Each of the fields were divided by ditch and hedgerow which were mainly hawthorn bushes. In October of each year we kids would start cutting and stacking branches so as to dry them out to be ready for the firework night bonfire. We built a few good fires usually started with petrol or kerosene and always had fun making our guy to mount on top. We always built the fires in the field just at the back of the houses in Taunton Close which is where I lived. We had some great fun as kids in those fields which also became the sports ground for Ingrebourne school.

 There was a man in Barnstable Rd, who made bow and arrow sets for five shillings. I bought one of the sets, he made them well. I could fire an arrow three quarters of the length of the first field (the sports field) which was a great distance, wished I still had it. Another favorite pastime for most boys of that time was bird nesting, I had a collection of around 30 eggs, most of which were obtained over what we called the green belt, (the farms behind the Noak Hill shops towards Pyrgo at Havering). But some of my eggs were from our own Taunton fields.

I started senior school in 1958 (Quarles Secondary Modern), my form teacher was Mr Edwards, a rather skinny bald headed freckled gentleman with no sense of humor. His punishment for anyone talking while he had his back to us, was a the blackboard rubber used as a missile, thrown in the general direction of the culprit, it didn’t really matter who it hit, but it didn’t take long for the boys at the start to learn what was going to happen, everyone was ready for the desk lids to go up as a shield. I started off at Quarles in 1D (yes dunce) still couldn’t spell when I left. I still detested school all through my school life, I couldn’t wait to get out. On the final day we had assembly after lunch where Mr Laws the headmaster, gave a speech, then called each of the boys that were leaving, up onto the stage to accept their leaving certificate, I was so anxious to get out of there that when I received my certificate I walked straight to the back of the hall, out the door to the bike shed, then out the gate and down the hill in Whitchurch Rd & home. I remember screaming out all the way down the hill “NO MORE SCHOOL”.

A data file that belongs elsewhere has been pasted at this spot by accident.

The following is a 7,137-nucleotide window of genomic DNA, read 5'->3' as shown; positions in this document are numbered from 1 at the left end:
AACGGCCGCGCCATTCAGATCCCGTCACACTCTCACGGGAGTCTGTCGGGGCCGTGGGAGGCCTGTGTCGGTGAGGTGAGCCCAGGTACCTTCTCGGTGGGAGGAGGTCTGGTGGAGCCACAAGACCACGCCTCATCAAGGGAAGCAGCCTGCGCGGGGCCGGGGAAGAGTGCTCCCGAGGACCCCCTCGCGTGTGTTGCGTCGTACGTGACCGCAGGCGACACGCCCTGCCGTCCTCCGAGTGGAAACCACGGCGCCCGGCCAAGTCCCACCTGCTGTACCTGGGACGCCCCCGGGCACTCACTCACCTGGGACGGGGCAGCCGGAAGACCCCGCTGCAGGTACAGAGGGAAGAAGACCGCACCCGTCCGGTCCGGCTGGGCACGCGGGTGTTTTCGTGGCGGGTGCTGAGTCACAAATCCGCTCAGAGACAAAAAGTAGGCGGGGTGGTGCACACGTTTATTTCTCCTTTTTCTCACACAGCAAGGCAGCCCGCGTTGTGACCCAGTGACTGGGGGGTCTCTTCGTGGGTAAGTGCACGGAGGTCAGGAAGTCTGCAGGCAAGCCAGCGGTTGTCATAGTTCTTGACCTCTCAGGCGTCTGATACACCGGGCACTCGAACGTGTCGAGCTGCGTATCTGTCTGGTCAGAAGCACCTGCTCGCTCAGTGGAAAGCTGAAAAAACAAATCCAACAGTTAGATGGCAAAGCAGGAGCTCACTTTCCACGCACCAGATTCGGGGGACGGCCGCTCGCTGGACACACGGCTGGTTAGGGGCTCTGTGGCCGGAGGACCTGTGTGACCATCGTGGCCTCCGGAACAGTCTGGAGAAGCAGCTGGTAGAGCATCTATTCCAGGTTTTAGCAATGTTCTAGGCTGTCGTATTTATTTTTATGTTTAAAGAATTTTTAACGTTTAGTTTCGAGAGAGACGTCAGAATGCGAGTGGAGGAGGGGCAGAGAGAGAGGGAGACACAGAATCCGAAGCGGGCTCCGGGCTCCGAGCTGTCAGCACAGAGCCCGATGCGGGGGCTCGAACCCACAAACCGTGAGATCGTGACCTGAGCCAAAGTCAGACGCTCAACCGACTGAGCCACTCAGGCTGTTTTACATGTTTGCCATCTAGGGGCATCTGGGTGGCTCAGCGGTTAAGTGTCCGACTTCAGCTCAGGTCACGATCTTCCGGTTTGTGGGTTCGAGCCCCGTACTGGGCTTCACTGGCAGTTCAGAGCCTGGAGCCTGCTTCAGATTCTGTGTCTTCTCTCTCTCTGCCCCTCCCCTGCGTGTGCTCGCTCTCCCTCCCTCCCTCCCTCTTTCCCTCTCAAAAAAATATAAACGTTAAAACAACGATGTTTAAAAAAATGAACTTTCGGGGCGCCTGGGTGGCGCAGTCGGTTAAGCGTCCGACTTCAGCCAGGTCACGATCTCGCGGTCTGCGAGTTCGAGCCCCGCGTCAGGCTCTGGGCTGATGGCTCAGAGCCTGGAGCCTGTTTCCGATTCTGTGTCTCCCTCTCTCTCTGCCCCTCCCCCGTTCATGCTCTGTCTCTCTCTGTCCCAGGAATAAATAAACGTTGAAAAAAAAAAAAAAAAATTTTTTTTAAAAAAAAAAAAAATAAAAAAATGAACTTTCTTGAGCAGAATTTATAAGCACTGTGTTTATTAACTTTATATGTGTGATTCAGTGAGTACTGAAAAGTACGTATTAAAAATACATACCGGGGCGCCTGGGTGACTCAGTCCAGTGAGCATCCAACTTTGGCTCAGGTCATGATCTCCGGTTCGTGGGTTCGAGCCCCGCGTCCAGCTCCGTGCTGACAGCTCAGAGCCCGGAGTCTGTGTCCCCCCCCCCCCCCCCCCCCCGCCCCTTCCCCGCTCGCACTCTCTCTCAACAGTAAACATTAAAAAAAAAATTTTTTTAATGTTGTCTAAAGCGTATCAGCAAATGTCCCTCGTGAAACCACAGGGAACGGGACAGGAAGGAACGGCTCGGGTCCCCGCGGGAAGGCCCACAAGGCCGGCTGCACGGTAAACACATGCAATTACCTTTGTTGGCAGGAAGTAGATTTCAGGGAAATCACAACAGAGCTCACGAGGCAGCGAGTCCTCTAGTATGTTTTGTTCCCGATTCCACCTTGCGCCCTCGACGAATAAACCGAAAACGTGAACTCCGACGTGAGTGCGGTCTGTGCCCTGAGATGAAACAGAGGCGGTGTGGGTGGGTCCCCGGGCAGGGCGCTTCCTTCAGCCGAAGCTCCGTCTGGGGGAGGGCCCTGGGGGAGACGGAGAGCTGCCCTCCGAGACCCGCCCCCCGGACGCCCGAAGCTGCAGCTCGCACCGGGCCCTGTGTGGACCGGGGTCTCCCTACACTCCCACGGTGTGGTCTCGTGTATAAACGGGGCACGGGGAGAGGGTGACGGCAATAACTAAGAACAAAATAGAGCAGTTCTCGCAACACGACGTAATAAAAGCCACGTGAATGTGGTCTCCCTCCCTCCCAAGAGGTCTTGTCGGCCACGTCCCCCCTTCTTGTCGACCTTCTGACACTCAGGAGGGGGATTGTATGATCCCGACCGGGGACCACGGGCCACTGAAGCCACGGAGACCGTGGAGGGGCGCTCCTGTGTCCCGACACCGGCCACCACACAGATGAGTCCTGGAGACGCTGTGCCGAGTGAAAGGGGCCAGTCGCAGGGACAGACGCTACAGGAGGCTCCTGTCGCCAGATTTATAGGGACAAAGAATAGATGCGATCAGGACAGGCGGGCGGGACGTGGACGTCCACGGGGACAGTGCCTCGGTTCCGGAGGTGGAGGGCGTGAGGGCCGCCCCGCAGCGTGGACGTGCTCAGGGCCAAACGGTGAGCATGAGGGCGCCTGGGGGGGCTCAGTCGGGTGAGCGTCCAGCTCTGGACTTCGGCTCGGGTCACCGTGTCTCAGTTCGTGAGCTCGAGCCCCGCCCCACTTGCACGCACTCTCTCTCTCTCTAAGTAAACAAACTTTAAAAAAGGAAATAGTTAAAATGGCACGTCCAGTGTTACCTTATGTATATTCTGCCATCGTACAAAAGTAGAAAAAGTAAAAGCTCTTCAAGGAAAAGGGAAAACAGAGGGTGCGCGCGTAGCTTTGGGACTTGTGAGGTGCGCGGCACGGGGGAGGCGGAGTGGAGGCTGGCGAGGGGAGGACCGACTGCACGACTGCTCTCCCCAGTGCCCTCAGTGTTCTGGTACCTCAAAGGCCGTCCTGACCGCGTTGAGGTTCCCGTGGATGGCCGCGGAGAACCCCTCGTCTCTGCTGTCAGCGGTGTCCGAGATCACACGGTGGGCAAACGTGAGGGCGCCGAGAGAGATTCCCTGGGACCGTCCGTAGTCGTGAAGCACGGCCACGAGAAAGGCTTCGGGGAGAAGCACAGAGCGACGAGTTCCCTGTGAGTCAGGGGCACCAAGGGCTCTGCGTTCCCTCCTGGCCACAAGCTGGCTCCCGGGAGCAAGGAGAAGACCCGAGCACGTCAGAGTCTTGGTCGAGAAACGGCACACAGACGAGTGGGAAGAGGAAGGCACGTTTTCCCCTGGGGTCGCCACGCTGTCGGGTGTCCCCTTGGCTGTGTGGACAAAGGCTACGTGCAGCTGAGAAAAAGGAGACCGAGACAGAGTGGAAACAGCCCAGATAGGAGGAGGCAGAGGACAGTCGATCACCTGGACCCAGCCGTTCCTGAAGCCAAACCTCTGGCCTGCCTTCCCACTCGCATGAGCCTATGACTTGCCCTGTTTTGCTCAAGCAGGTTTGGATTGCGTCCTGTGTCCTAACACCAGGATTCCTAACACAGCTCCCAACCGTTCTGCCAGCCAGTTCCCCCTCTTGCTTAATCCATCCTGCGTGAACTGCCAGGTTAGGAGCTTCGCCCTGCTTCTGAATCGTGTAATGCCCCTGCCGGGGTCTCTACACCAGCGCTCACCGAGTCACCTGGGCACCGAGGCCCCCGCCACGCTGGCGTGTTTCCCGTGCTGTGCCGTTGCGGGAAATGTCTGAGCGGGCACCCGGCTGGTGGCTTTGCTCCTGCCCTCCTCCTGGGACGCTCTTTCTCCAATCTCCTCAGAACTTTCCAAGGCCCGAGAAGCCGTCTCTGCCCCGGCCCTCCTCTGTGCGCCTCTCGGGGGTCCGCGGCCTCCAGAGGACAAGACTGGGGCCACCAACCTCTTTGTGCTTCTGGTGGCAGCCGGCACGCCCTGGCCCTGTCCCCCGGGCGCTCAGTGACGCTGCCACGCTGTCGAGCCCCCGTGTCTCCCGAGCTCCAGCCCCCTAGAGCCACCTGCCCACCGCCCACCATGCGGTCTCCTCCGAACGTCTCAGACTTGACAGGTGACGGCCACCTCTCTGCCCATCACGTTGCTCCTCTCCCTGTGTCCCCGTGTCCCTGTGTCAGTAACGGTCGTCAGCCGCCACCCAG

Behind Quarles school was the manor woods, where as kids we spent many hours riding our bikes along the tracks, fishing in the ponds & bird nesting. In the 1950s the old Priory building was still there, we once got chased across the field in front of the Priory for throwing snowballs at the building, the man chasing us had a long black coat on and looked from memory very much like a butler. The old manor house was demolished in the early fifties but still had it’s walled garden and there were big urns on top of the walls, it is so sad to see that has all gone now. I remember the big white columns lying on the ground for many years.